Italian City Files Defamation Complaint Over Charlie Hebdo Earthquake Cartoons

One cartoon depicts the victims of the August quake as layers of lasagna, prompting an outcry from those who say the French magazine was insensitive to tragedy.

The Italian city hardest hit by an earthquake in August that killed 295 people has filed a criminal defamation complaint against French satirical magazine Charlie Hebdo for a cartoon depicting victims between layers of lasagna.

This is not satire anymore, this is pure disrespect for those who lost their lives, I'm disgusted #CharlieHebdo

The same issue of the magazine also depicted victims of the Aug. 24 earthquake in central Italy as pasta dishes: "penne with tomato sauce," "penne gratin," and "lasagna."

An attorney who represents the town of Amatrice told the Associated Press that he filed the complaint with the prosecutors' office in the provincial capital.

"The cartoons are macabre, senseless and incomprehensible," Mario Cicchetti told AP, adding that they express "contempt for victims of a natural disaster."

It’s now up to prosecutors to determine whether the complaint has merit.

Many people in Italy took to social media after the cartoons published to criticize Charlie Hebdo, calling the images insensitive at best.

#CharlieHebdo satira indecente su vittime terremoto #Amatrice la grande sofferenza non insegna il rispetto del dolore?#jenesuispascharlie

La vignetta di Charlie Hebdo suinmorti del terremoto in Centro Italia semplicemente indecente

Comments on Charlie Hebdo's Facebook page used much stronger language.

The outrage was such that the French Embassy in Italy released a statement saying the cartoons were not representative of France's position.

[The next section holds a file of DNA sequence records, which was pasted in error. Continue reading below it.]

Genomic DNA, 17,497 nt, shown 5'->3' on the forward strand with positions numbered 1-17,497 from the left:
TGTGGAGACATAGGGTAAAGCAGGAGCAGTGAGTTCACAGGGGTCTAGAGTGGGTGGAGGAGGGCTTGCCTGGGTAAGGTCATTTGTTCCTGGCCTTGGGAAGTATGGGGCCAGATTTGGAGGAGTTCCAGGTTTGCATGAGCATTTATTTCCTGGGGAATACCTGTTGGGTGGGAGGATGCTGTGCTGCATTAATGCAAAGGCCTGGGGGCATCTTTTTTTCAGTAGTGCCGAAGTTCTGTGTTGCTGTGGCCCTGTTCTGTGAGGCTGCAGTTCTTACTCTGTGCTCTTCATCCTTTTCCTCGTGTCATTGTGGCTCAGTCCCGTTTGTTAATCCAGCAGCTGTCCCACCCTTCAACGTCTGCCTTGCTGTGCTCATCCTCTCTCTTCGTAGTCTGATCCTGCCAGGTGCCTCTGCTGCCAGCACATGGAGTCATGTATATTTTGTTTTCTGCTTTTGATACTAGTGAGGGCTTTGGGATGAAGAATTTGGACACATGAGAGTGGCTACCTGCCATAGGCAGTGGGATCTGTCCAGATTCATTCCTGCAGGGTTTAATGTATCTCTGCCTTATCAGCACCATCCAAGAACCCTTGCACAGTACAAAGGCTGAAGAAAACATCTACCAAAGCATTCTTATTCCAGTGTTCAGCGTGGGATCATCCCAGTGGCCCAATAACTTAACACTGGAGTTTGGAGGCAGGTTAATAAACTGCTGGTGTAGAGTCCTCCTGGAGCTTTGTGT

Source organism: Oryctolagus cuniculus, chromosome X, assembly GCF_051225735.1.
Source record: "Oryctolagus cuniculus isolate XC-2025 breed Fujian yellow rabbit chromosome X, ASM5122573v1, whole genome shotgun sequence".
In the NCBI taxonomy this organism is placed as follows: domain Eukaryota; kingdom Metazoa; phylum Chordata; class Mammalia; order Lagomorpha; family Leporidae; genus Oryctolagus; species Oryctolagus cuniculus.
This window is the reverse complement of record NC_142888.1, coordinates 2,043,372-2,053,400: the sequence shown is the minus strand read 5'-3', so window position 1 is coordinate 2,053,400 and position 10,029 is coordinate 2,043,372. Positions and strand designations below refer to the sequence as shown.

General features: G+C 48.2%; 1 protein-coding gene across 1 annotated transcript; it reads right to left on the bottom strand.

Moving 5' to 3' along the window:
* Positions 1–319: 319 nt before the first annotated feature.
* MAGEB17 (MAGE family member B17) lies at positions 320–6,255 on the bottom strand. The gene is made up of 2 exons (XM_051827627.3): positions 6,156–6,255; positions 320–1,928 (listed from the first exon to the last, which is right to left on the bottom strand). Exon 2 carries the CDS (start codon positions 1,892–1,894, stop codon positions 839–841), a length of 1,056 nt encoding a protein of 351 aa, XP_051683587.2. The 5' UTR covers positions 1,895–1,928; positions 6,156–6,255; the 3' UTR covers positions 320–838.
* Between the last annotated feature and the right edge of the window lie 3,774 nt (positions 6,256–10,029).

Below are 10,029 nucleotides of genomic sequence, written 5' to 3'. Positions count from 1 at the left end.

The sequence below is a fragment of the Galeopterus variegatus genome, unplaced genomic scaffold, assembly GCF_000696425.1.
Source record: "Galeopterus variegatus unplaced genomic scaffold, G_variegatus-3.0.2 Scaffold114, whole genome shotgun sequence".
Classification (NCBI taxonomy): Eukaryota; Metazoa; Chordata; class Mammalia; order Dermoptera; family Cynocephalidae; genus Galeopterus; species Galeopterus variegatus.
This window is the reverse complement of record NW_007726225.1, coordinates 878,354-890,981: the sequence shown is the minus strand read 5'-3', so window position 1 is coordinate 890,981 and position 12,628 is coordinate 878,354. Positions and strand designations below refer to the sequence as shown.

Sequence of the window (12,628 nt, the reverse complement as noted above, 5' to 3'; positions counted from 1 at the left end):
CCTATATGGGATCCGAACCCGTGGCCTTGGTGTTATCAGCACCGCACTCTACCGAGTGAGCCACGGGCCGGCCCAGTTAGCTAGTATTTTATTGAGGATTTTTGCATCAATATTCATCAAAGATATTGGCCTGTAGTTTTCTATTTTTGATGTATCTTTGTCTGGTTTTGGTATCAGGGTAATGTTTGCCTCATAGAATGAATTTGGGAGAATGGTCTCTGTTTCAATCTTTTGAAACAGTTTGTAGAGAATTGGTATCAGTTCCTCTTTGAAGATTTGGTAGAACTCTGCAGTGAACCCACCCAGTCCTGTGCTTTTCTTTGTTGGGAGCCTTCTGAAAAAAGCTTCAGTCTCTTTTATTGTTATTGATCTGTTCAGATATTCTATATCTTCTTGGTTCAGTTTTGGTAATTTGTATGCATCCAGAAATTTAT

Italians were not alone in their anger.

Wow #CharlieHebdo, your cartoon on the #earthquake in Central Italy manages to be both disgusting and outrageous. Shame on you, shame on you

Satire is hard to do well. This was not well done. It's al dente. #CharlieHebdo

Charlie Hebdo experienced its own tragedy last year in January, when Islamist gunmen stormed its offices in Paris and killed 12 people in retaliation for the magazine’s depictions of the Prophet Muhammad.

It remained defiant immediately afterward, with its first cover after the attack featuring an image of the Muslim prophet in tears while holding a sign that stated "Je suis Charlie."

And its first cover after the November Paris attacks that killed 129 people featured the image of a man drinking as champagne flowed from his bullet-ridden body, accompanied by the phrase: "They have weapons… Fuck them, we have champagne!"

Later on Friday, in response to the reaction of its earthquake cover, Charlie Hebdo again doubled down, publishing a second cartoon on its Facebook page that states: "Italians, it is not Charlie Hebdo that built your homes, it's the mafia!"

It was quickly shared and commented on thousands of times.

An attorney for Charlie Hebdo told the AP he would not comment until he has been formally notified about the defamation complaint.

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